2013 was the beginning of that run, as he burst onto the scene with over 1000 yards in his first season and 8 TD’s, as Philip Rivers go-to target. He averaged nearly 7 targets a game and although there were definitely some games where that didn’t translate to fantasy greatness, the overarching story of the season was the set up to what he has become the past five or so years.

He had four games with ten or more catches and was bankable in the playoff stretch run and playoffs.  It wasn’t his most consistent year, but he was that WR that led a lot of people to the promised land and finished second in NFL Rookie of the Year voting to Eddie Lacy.

WR8: Allen Robinson (2019 Rank #8)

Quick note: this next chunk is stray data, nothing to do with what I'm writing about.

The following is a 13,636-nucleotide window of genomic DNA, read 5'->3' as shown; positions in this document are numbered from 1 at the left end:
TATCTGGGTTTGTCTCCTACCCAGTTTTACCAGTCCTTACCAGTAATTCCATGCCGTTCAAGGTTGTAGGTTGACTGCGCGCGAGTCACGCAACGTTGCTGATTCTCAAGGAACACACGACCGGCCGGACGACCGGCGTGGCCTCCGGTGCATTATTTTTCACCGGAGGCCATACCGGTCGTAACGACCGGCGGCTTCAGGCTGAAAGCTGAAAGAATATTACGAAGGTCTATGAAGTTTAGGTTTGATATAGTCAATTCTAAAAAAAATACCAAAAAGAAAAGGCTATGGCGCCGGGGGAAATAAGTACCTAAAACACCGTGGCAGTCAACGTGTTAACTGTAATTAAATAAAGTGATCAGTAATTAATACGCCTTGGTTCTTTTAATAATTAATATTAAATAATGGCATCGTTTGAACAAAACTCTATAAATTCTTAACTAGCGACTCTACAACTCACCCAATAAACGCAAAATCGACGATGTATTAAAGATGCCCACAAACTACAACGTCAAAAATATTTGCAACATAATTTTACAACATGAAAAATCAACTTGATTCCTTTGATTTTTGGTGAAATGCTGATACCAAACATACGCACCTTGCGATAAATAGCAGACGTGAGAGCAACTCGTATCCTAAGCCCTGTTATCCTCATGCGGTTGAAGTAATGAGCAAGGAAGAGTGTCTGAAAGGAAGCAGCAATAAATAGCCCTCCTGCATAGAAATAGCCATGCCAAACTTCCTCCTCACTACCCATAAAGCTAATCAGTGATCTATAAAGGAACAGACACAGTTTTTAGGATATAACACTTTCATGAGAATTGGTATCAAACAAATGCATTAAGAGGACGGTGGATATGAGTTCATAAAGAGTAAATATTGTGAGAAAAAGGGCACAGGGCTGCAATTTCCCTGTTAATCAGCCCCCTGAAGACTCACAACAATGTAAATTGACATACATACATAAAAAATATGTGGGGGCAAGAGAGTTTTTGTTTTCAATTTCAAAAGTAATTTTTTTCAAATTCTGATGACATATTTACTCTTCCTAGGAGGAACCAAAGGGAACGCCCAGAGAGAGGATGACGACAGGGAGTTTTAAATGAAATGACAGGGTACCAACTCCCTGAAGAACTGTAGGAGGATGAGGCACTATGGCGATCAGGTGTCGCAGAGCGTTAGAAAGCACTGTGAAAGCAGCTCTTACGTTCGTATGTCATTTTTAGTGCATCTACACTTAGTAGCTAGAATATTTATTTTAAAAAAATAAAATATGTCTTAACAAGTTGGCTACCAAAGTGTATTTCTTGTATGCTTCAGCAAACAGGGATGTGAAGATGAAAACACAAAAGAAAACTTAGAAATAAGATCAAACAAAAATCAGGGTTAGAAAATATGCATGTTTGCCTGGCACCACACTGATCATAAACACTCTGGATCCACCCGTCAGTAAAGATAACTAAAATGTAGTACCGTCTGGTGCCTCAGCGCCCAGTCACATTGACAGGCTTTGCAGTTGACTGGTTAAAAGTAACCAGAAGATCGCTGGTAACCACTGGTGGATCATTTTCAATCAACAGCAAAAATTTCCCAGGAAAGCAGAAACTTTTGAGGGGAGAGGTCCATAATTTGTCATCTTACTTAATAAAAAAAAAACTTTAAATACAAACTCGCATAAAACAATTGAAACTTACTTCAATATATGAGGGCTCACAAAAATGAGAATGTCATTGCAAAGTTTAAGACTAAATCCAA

Player Profiler Comparison: Dez Bryant

2020 Consensus Projections:

Two seasons and 1062.4 miles away from his devastating ACL injury, Robinson rejoined the ranks of the top tier of WR’s in 2019. Finishing with a career high 98 catches on a career high 158 targets, not even dismal QB play could curb his output.

Another year of QB flux has ARob’s projected numbers a bit downgraded, but still firmly in the mix for WR1 this season. It remains to be seen if Mitch Trubisky gets another chance or if the slight upgrade of Nick Foles will get his shot to target the former Nittany Lion. Either way, Robinson has shown an ability in his career to remain QB proof.

In an offense that may struggle to score points, he should be a constant source of high floor volume, with enough big play potential to catapult himself and your team into the top tier of WR’s.